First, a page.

Advocates for disabled vow to sue over budget cuts
Posted June 23, 2009 4:35 p.m. EDT
Updated June 23, 2009 7:02 p.m. EDT
Raleigh, N.C. — An advocacy group for disabled North Carolina residents on Tuesday threatened to sue the state if lawmakers incorporate proposed cuts to human services programs into the state budget.
The Department of Health and Human Services could lose about $1 billion as lawmakers struggle to erase a projected $4.6 billion budget deficit. The cuts include home health workers and support for organizations that provide community-based care for people with mental and physical disabilities and the elderly.
Disability Rights North Carolina contends some cuts would violate the Americans with Disabilities Act and Medicaid regulations, and they are gearing up for a legal battle if the cuts pass the General Assembly.
House and Senate negotiators are trying to reconcile the budgets they approved separately in recent months and approve a compromise two-year spending plan before the new fiscal year starts on July 1.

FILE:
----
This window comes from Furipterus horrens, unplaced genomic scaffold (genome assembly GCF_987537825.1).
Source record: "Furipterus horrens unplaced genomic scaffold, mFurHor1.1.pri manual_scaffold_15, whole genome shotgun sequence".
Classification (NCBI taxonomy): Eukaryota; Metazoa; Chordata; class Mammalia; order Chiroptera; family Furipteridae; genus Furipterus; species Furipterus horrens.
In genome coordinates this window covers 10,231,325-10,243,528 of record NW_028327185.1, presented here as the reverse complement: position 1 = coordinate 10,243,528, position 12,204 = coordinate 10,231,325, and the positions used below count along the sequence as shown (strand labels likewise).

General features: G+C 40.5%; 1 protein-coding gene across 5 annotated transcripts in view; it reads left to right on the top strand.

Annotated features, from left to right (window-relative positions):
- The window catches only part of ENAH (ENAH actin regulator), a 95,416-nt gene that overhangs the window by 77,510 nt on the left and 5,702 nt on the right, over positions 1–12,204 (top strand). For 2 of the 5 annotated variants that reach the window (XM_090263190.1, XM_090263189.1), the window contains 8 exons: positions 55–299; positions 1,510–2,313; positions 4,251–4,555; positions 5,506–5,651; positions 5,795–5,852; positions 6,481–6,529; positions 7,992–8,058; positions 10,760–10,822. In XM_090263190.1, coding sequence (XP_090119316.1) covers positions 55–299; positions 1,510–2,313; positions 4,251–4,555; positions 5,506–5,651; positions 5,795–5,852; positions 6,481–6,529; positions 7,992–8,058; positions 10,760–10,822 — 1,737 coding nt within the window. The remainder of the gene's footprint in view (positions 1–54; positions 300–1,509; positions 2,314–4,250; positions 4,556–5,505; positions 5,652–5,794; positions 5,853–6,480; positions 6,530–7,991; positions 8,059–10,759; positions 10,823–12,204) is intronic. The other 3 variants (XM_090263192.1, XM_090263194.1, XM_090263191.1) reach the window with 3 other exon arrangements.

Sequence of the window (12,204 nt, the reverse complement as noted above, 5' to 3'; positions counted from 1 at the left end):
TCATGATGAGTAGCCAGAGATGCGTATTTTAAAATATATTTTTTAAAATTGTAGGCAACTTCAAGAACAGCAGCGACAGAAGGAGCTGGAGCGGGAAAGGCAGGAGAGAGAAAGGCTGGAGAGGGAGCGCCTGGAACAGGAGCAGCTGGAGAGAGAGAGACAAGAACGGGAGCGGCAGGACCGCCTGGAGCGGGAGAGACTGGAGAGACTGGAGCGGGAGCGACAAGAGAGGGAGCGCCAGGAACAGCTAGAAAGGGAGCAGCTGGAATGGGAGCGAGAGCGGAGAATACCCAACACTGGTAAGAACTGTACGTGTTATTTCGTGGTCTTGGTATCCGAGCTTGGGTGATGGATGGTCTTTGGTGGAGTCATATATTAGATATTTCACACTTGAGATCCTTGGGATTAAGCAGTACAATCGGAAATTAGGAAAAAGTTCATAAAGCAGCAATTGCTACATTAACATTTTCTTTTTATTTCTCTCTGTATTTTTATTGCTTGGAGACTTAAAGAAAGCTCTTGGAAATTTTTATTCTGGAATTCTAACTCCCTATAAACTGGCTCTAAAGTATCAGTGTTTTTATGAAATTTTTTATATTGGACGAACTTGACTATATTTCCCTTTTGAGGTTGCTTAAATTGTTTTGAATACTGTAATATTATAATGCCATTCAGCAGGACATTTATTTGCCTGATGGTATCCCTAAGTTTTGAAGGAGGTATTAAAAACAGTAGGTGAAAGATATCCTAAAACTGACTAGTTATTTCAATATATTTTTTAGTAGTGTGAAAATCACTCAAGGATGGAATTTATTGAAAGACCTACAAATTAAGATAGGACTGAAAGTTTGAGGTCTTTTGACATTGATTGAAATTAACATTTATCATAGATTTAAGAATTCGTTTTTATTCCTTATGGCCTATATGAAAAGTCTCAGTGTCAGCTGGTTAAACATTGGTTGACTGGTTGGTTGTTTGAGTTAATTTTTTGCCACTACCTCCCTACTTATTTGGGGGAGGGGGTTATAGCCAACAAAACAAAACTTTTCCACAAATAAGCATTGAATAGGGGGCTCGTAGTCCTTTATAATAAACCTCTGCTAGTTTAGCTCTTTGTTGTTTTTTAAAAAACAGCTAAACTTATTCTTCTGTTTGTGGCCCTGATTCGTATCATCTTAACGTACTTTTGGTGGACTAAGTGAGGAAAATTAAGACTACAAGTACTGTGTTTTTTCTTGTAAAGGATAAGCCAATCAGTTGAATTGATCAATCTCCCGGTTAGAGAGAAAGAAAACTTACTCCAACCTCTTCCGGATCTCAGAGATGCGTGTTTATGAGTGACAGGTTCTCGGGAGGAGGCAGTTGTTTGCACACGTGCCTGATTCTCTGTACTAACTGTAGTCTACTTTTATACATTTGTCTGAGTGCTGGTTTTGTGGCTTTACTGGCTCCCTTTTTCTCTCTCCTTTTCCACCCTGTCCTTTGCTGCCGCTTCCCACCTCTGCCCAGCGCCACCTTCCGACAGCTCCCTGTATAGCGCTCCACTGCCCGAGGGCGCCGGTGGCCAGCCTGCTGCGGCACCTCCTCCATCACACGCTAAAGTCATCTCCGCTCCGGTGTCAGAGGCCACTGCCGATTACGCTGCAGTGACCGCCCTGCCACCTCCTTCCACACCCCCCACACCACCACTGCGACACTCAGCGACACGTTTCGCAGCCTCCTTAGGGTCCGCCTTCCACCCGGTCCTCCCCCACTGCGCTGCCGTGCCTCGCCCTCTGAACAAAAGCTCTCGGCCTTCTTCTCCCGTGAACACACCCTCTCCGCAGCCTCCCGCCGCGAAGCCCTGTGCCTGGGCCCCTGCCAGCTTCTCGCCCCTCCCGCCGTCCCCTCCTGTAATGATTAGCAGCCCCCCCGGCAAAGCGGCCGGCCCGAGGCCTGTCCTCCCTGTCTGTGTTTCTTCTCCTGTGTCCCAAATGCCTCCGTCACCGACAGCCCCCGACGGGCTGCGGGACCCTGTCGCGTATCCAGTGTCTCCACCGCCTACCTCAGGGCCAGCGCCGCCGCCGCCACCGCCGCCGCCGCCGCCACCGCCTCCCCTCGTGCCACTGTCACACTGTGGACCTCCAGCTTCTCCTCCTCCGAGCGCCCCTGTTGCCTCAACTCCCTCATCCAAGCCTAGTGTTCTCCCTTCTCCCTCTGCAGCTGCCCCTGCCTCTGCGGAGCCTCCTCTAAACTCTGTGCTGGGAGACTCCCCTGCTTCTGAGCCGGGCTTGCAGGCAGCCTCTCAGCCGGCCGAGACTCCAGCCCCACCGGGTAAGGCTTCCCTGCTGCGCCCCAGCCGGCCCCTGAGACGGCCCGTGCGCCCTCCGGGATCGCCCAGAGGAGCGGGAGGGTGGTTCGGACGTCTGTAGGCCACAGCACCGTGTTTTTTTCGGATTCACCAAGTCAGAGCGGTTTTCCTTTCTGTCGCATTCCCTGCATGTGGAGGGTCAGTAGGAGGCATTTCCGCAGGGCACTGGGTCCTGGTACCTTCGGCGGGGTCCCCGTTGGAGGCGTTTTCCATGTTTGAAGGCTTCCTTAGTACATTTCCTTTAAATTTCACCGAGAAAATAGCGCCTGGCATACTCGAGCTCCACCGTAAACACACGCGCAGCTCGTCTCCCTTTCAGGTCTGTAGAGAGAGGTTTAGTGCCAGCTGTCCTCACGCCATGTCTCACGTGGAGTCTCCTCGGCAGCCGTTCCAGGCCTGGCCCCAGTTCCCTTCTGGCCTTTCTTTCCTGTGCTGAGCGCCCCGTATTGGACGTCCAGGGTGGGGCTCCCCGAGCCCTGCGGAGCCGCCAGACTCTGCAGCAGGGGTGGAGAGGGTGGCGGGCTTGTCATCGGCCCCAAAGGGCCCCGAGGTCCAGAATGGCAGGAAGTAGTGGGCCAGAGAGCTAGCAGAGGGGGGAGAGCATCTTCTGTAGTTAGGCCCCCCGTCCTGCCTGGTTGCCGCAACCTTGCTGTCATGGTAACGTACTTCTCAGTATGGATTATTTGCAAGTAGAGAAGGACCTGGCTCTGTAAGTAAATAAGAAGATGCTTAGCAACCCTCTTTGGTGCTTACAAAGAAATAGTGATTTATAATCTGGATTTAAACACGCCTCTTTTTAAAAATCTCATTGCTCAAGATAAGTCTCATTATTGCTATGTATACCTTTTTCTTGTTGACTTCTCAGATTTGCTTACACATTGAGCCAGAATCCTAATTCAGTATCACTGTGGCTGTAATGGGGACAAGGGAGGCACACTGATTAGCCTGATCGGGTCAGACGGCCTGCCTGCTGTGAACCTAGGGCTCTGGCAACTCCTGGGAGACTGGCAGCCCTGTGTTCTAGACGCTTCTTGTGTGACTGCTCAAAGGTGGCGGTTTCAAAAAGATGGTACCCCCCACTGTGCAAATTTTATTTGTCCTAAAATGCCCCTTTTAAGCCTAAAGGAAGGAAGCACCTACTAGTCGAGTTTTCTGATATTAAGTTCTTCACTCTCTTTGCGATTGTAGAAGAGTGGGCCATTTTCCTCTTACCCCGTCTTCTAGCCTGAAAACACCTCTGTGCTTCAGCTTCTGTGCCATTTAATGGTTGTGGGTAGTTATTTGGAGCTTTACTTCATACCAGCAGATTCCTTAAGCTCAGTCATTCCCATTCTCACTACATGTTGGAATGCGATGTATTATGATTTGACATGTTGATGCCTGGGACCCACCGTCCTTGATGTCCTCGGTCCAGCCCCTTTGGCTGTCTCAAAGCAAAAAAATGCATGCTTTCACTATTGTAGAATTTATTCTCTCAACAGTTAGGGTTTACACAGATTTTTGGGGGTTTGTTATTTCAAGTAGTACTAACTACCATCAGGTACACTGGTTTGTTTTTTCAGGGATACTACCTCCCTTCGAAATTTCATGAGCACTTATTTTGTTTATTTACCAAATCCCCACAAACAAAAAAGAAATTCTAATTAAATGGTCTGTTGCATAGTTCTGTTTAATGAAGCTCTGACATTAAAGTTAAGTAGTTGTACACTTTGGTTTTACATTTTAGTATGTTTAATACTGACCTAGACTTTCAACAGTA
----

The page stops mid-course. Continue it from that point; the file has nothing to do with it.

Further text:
"It's a violation of (people's) rights. It's morally reprehensible," said Vicki Smith, executive director of Disability Rights North Carolina.
The group's board on Friday approved shifting all available money and tapping a reserve fund to challenge the proposed cuts in court.
"Individuals with disabilities have the right to live independently in their community" under federal law, Smith said.
She estimated that the proposed DHHS cuts could violate the rights of more than 50,000 children and adults.
Clyde Goodwin, 53, said he fears winding up in a state-run nursing home. A car crash 32 years ago left him paralyzed from the chest down, and he requires round-the-clock care to help him eat, bathe and get out of bed at home.
"Anything less than this, I really don't want to think about," Goodwin said, adding that losing his home health aide "would just change my whole quality of life, my whole outlook on life."
Even without the threat of a lawsuit, lawmakers said they face difficult choices as they try to craft a budget in a down economy.
"You either have to cut or raise revenue, so that's the situation we're in right now," said Sen. William Purcell, D-Scotland.